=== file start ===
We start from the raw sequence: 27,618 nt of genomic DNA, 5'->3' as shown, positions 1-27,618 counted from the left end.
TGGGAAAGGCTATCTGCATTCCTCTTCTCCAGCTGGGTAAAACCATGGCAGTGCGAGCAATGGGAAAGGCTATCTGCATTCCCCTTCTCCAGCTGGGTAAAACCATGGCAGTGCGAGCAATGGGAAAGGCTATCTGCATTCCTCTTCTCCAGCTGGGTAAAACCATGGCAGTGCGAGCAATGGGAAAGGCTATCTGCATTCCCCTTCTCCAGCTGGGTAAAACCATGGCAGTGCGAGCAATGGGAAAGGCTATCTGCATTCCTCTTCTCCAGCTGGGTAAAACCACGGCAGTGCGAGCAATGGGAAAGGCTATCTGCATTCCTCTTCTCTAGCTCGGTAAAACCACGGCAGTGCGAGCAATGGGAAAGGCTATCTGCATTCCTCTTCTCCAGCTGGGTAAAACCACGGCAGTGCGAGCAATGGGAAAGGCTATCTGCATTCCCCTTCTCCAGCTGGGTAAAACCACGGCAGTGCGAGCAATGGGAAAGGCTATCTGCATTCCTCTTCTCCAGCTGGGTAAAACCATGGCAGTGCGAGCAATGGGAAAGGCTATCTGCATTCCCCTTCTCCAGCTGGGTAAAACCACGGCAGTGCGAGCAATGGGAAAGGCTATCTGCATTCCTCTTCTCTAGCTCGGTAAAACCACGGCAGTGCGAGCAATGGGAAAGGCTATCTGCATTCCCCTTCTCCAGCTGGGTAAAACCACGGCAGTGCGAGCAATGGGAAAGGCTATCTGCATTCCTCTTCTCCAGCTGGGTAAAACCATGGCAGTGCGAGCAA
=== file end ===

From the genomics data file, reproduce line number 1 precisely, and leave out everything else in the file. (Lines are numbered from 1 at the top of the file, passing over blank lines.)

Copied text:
We start from the raw sequence: 27,618 nt of genomic DNA, 5'->3' as shown, positions 1-27,618 counted from the left end.